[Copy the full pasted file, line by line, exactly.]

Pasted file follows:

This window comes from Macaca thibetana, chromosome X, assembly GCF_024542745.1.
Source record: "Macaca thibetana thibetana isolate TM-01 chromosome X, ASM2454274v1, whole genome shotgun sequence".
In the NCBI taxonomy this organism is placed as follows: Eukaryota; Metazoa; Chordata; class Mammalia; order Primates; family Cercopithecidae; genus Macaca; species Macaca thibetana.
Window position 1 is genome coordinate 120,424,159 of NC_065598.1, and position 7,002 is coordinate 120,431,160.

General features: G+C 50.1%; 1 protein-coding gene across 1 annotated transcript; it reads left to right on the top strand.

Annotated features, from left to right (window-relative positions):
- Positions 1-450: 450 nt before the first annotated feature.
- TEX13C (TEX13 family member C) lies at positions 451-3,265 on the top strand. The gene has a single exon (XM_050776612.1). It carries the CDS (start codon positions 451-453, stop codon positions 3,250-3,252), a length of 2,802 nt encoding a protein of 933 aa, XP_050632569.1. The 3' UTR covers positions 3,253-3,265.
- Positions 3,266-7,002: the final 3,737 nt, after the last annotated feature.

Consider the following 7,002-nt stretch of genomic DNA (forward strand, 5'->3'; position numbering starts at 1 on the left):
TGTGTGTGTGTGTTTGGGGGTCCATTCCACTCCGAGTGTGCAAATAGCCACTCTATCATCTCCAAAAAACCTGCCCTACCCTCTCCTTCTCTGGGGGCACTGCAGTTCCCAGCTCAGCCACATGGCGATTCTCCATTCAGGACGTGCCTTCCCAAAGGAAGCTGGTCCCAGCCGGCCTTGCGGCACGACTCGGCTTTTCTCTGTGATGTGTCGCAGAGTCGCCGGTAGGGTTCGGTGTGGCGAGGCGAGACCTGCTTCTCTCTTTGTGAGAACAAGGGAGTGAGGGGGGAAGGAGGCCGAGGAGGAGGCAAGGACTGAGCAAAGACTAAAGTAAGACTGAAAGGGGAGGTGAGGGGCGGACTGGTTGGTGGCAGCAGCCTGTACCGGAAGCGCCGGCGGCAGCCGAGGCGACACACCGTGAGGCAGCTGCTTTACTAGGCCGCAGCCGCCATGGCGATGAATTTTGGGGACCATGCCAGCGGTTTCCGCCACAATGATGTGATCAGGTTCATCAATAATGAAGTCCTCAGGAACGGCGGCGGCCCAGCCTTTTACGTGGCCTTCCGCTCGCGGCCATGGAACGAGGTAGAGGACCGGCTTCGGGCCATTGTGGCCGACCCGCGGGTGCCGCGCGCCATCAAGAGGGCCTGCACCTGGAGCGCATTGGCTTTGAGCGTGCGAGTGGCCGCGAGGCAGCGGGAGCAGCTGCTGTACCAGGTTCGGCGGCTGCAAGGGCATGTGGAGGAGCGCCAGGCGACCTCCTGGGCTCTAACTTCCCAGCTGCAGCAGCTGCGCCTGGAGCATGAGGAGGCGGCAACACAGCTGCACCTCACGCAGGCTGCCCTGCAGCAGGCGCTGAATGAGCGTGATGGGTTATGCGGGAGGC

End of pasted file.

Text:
This window comes from Macaca thibetana, chromosome X, assembly GCF_024542745.1.
Source record: "Macaca thibetana thibetana isolate TM-01 chromosome X, ASM2454274v1, whole genome shotgun sequence".
In the NCBI taxonomy this organism is placed as follows: Eukaryota; Metazoa; Chordata; class Mammalia; order Primates; family Cercopithecidae; genus Macaca; species Macaca thibetana.
Window position 1 is genome coordinate 120,424,159 of NC_065598.1, and position 7,002 is coordinate 120,431,160.

General features: G+C 50.1%; 1 protein-coding gene across 1 annotated transcript; it reads left to right on the top strand.

Annotated features, from left to right (window-relative positions):
- Positions 1-450: 450 nt before the first annotated feature.
- TEX13C (TEX13 family member C) lies at positions 451-3,265 on the top strand. The gene has a single exon (XM_050776612.1). It carries the CDS (start codon positions 451-453, stop codon positions 3,250-3,252), a length of 2,802 nt encoding a protein of 933 aa, XP_050632569.1. The 3' UTR covers positions 3,253-3,265.
- Positions 3,266-7,002: the final 3,737 nt, after the last annotated feature.

Consider the following 7,002-nt stretch of genomic DNA (forward strand, 5'->3'; position numbering starts at 1 on the left):
TGTGTGTGTGTGTTTGGGGGTCCATTCCACTCCGAGTGTGCAAATAGCCACTCTATCATCTCCAAAAAACCTGCCCTACCCTCTCCTTCTCTGGGGGCACTGCAGTTCCCAGCTCAGCCACATGGCGATTCTCCATTCAGGACGTGCCTTCCCAAAGGAAGCTGGTCCCAGCCGGCCTTGCGGCACGACTCGGCTTTTCTCTGTGATGTGTCGCAGAGTCGCCGGTAGGGTTCGGTGTGGCGAGGCGAGACCTGCTTCTCTCTTTGTGAGAACAAGGGAGTGAGGGGGGAAGGAGGCCGAGGAGGAGGCAAGGACTGAGCAAAGACTAAAGTAAGACTGAAAGGGGAGGTGAGGGGCGGACTGGTTGGTGGCAGCAGCCTGTACCGGAAGCGCCGGCGGCAGCCGAGGCGACACACCGTGAGGCAGCTGCTTTACTAGGCCGCAGCCGCCATGGCGATGAATTTTGGGGACCATGCCAGCGGTTTCCGCCACAATGATGTGATCAGGTTCATCAATAATGAAGTCCTCAGGAACGGCGGCGGCCCAGCCTTTTACGTGGCCTTCCGCTCGCGGCCATGGAACGAGGTAGAGGACCGGCTTCGGGCCATTGTGGCCGACCCGCGGGTGCCGCGCGCCATCAAGAGGGCCTGCACCTGGAGCGCATTGGCTTTGAGCGTGCGAGTGGCCGCGAGGCAGCGGGAGCAGCTGCTGTACCAGGTTCGGCGGCTGCAAGGGCATGTGGAGGAGCGCCAGGCGACCTCCTGGGCTCTAACTTCCCAGCTGCAGCAGCTGCGCCTGGAGCATGAGGAGGCGGCAACACAGCTGCACCTCACGCAGGCTGCCCTGCAGCAGGCGCTGAATGAGCGTGATGGGTTATGCGGGAGGC